GEMS Stylesheet Tutorial

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GEMS Stylesheets Overview

GEMS stylesheets are intended to work similarly to Cascading Style Sheets (CSS) for HTML. The goal of stylesheets is to separate the visual presentation of the model from the structural representation and code. Stylesheets can be applied to individual models, all models in a directory, or entire modeling languages. You can also override stylesheets on a per model or per directory basis.

Creating a Stylesheet

GEMS uses specific naming convention for stylesheets. All stylsheets should either be named "dsml.css" or "<your_models_file_name_with_ext>.css". For example, if you have a model named "deployment.dmod" and you want to override the stylesheet for just that model, your stylesheet should be named "deployment.dmod.css".

Generally, when you want to create a stylesheet for your modeling language, you should create a "dsml.css" file an place it in the root directory of your modeling tool's project. By default, GEMS automatically generates a "dsml.css" file there for you. You can also scope your stylesheets in different ways to acheive different effects.

Where you place the stylesheet file determines the scope that it is applied to. When GEMS attempts to resolve stylesheets, it first starts with the directory containing the model. Let's assume that your model file is located at "/myworkspace/mymodels/deployment.dmod" and that your modeling tool plug-in is located in the jar file "/eclipse/plugins/org.gems.test.deployment.jar". GEMS will use the following lookup order to find a stylsheet for your model:

  1. "/myworkspace/mymodels/deployment.dmod.css"
  2. "/eclipse/plugins/org.gems.test.deployment.jar/deployment.dmod.css"
  3. "/myworkspace/mymodels/dsml.css"
  4. "/eclipse/plugins/org.gems.test.deployment.jar/org/gems/test/deployment/dsml.css"
  5. "/eclipse/plugins/org.gems.test.deployment.jar/dsml.css"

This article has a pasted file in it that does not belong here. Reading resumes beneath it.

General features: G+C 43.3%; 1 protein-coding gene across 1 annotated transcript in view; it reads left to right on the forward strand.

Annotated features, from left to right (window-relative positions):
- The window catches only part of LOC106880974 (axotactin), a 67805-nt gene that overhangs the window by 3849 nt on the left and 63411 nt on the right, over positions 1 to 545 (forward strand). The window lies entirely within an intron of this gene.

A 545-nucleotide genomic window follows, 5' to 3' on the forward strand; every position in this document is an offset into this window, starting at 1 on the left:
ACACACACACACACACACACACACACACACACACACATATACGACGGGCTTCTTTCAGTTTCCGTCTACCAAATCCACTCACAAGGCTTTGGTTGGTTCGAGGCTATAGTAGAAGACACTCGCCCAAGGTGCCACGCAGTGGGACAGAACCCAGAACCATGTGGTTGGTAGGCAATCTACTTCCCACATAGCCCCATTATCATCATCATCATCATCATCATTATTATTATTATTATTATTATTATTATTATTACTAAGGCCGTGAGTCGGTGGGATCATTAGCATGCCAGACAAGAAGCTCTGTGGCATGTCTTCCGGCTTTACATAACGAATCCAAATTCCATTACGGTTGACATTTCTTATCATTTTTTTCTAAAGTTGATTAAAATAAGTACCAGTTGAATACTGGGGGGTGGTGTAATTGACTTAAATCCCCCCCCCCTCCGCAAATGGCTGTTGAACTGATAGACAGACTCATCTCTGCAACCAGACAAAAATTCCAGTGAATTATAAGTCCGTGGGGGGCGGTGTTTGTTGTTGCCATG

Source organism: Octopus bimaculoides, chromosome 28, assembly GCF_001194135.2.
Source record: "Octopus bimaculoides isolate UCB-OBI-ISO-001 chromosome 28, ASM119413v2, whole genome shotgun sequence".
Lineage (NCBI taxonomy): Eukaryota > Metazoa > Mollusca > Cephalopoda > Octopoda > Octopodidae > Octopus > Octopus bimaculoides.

Updating a Model's Stylesheet Without Restarting Eclipse

The latest version of GEMS contains a "Reload Model" option that will automatically update the stylesheet, triggers, palette, menu, and constraint files. To reload a model and hence its stylesheet:

  1. Make changes to the stylesheet and save them
  2. Right-click, "Modeling", "Reload Model"

Any unsaved changes to the model will be lost. The model will be reset to its previously saved state and the stylesheet for it will be reloaded.

Stylesheet Syntax

GEMS stylsheets use a syntax similar to CSS stylsheets for HTML. First, each set of style directives is scoped by a "selector" that determines what model elements it gets applied to. For example:

Node {

This style would be applied to all elements of type "Node". The "Node" specification is the selection that determines which elements have the style applied. Selectors use inheritance, so any subclasses of Node would also have the Node style applied. The style attributes associated with the more specific selectors will take priority over the more general style selectors. For example:

Node {active-style:true; ContentLayout:FlowLayout; TitleTemplate:A Node;}

SomeNodeSubclass {active-style:true; ContentLayout:XYLayout;}

In this stylsheet, there are two styles, one for Nodes and one for SomeNodeSubclass. Each instance of a Node that is not an instanceof SomeNodeSubclass will have the style attributes:

TitleTemplate:A Node;

Nodes that are instances of SomeNodeSubclass, however, will have a different set of style attributes applied:

TitleTemplate:A Node;

Thus, SomeNodeSubclass inherits the "TitleTemplate" style attribute but overrides the value for "ContentLayout".

As we have begun to show, each selector is followed by braces and then a series of style attributes in the form:

StyleAttributeName : StyleAttributeValue ;
StyleAttributeName1 : StyleAttributeValue1 ;

If we need to use ":", ";", or "{}" within an attribute value, we can escape them as follows: